In the coming weeks, we have some fascinating interviews: a couple of successful novelists and a Pulitzer-winning pundit.

While those are incubating, the Writer’s Bloc this week will analyze a variety of things in the publishing industry; it’s a busy time and fascinating time for book producers, sellers and buyers!

A Demi endorsement

Not surprisingly, actress Demi Moore has “tweeted” her enthusiasm for William Young’s “The Shack.” On her Twitter account, Moore said she’d “definitely recommend” the “life-changing” novel, and fellow intellectual/husband Ashton Kutcher commented that the book sounded like a “must-read.”

All this celebrity endorsement will continue to put wind in the sails of Young’s handsome clipper ship of a novel, which began as a little sailboat in the pond of his circle of friends and family.

As one who reviewed “The Shack” for WND, I was hammered by both critics and fans (“You were too soft and missed a golden opportunity to warn readers!” “Why are you so mean-spirited? ‘The Shack’ is life-changing!”)

For the record, I am not a fan of “The Shack,” and feel it is a significant boost to the multi-cultural, pluralistic effort to change America once and for all. Young appears to be an amiable chap, and history will one day record whether that persona is real or simply employed by a skillful change agent.

In purely book promotion terms, however, Moore’s endorsement is the kind sought by all authors and their publishers. One is reminded of Amy Grant’s concert endorsement of a novel by a fledgling writer two decades ago. When the Christian music icon recommended Frank Peretti’s “This Present Darkness,” it launched his career.

Oh, Moore’s site also recommends Peretti’s title, “Monster.”

These are scary times in our culture, and conservatives could be excused for being frightened by the worldviews of Hollywood celebrities, including those who read suspect novels.

Out with the old …

Evangelical Christian Publishers Association President Mark Kuyper has announced that the group will not repeat the “failed” March event in Dallas, the Christian Book Expo.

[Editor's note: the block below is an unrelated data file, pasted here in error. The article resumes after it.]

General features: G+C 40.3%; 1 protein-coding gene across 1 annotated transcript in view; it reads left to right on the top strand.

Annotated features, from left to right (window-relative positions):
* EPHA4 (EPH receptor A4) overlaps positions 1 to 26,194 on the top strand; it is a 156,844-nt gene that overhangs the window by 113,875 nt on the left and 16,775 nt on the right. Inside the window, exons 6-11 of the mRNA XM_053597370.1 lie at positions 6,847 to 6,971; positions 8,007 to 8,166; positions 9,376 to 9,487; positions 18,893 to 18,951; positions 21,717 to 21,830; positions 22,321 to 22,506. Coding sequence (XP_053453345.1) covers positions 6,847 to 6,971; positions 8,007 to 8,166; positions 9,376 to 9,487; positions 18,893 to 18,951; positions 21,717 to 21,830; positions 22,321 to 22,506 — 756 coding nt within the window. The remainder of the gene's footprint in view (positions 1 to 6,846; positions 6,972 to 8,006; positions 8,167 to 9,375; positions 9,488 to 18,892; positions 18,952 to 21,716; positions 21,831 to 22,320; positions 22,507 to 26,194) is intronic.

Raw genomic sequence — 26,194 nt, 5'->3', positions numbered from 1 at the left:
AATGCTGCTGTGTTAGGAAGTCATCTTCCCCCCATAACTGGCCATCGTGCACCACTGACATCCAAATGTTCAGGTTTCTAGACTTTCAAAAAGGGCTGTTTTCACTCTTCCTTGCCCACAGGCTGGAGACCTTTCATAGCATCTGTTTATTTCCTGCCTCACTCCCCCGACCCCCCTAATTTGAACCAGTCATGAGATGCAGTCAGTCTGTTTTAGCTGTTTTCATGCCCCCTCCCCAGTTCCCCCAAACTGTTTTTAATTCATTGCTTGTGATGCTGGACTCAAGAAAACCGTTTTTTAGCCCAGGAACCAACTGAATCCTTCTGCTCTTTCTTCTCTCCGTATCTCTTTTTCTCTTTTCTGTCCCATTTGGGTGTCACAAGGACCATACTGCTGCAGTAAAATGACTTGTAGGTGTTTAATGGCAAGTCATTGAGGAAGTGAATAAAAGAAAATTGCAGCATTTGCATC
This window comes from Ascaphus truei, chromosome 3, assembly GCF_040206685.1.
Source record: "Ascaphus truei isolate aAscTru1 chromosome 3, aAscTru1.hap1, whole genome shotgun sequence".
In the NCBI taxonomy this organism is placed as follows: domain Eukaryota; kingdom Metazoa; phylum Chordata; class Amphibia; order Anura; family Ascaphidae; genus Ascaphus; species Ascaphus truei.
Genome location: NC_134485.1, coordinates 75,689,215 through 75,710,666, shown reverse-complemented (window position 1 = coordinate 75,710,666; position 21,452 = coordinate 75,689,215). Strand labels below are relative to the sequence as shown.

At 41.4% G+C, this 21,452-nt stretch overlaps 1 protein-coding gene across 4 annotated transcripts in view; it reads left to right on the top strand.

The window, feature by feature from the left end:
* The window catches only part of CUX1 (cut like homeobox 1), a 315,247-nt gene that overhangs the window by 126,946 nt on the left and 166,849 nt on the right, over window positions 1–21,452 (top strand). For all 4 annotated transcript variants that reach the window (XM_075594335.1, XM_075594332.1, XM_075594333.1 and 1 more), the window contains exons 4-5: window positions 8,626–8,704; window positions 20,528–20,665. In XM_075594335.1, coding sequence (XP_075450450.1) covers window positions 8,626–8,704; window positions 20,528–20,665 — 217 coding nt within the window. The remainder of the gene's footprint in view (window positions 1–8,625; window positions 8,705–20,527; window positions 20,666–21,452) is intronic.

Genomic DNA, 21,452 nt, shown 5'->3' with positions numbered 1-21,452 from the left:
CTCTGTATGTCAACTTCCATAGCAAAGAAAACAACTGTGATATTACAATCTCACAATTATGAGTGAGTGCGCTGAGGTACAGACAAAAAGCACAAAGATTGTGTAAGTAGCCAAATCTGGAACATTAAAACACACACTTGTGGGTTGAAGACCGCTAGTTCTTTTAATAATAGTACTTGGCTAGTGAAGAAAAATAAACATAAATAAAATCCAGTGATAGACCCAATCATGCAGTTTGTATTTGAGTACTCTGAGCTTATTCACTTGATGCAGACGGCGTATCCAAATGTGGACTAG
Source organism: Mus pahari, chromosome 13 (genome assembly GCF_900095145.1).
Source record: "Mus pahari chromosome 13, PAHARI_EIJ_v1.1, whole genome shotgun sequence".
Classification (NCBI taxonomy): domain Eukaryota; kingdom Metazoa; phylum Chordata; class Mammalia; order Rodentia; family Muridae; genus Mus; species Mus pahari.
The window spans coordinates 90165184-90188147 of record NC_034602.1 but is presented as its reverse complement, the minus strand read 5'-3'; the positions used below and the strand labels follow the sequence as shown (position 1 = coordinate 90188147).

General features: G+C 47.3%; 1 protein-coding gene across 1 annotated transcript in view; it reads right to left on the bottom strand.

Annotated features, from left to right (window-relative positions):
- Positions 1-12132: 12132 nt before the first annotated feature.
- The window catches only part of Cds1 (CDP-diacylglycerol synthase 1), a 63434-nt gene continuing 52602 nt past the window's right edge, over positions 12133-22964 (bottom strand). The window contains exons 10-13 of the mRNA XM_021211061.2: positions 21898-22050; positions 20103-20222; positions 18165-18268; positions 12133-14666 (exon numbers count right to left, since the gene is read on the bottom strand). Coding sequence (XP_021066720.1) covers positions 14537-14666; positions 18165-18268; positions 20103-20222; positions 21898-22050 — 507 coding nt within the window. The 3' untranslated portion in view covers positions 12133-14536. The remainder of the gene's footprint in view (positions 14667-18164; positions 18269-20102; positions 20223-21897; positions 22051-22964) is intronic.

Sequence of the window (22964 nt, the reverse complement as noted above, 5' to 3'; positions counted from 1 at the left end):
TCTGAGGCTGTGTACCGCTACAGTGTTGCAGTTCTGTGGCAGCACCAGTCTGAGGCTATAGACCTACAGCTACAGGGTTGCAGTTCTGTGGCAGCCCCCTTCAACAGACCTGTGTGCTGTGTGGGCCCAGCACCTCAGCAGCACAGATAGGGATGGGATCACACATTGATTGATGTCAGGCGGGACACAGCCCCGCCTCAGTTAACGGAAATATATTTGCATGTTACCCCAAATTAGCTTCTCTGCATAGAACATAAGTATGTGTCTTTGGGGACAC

The show, projected to have 15,000 attendees, gathered only a tenth of that number (!) and analysis ranged from “trade-show model is outmoded” to “poorly marketed.”

The Writer’s Bloc has given extensive opinion about the state of Christian publishing, and we won’t comment on the reasons given for the CBE demise.

What we would like to point out is Kuyper’s refreshing candor. A nice guy, Mark didn’t duck the CBE failure, and this attitude is so, so rare today, especially in Christian publishing. At a time when the iconic Christian Booksellers Association is gasping for breath, seasoned observers realize the old way of doing things in CBA has been a non-starter for years.

Kuyper, then, is to be commended for telling it like it is, stating that if a similar event were to happen in the future, “It would be a very different looking event.”

He went on to say, “The problem still remains: This didn’t work.”

Amazing. Often, Christian publishing types issue rosy projections while standing on the bridge staring at the iceberg about to hit Titanic. Not Kuyper.

With leadership like that, the Christian book industry might just find its way back to robust business.

Or just out with sound doctrine

More signs of the destruction of American evangelicalism: The Evangelical Press Association recently announced award winners for 2009. Among the publications cited were Sojourners (winner in the General category) and Charles Stanley’s “In Touch” for the devotional category.

The reason this is significant is because, as leading Christian apologist David Reagan says, “The word evangelical has lost all meaning.”

Sojourners is a periodical loaded with raging liberalism, helmed by Jim Wallis, who cleverly labels himself an “evangelical,” just like his buddy Brian McLaren.

The Writer’s Bloc will go out on an increasingly rotten limb and say that if Wallis and McLaren are traditional evangelicals, then so is a ham sandwich.

By cuddling up to scholars and speaker/writers who denigrate the traditional Christian faith (McLaren pontificates that Bible prophecy enthusiasts follow an “eschatology of abandonment” – how would he know?), these fellows fool traditional evangelicals, who will one day wake up and find themselves embracing all sorts of heresy.

Ironically, it is truly a sign of the times that we see rank liberalism being widely accepted as the faith once delivered to the saints.

It’s too bad the EPA doesn’t have a category for Spurgeon’s “The Sword and the Trowel.”

But that’s so old-school!

Discover how real and relevant Bible prophecy is to you with Jim Fletcher’s “It’s the End of the World as We Know It (and I Feel Fine): How to stop worrying and learn to love these end times”

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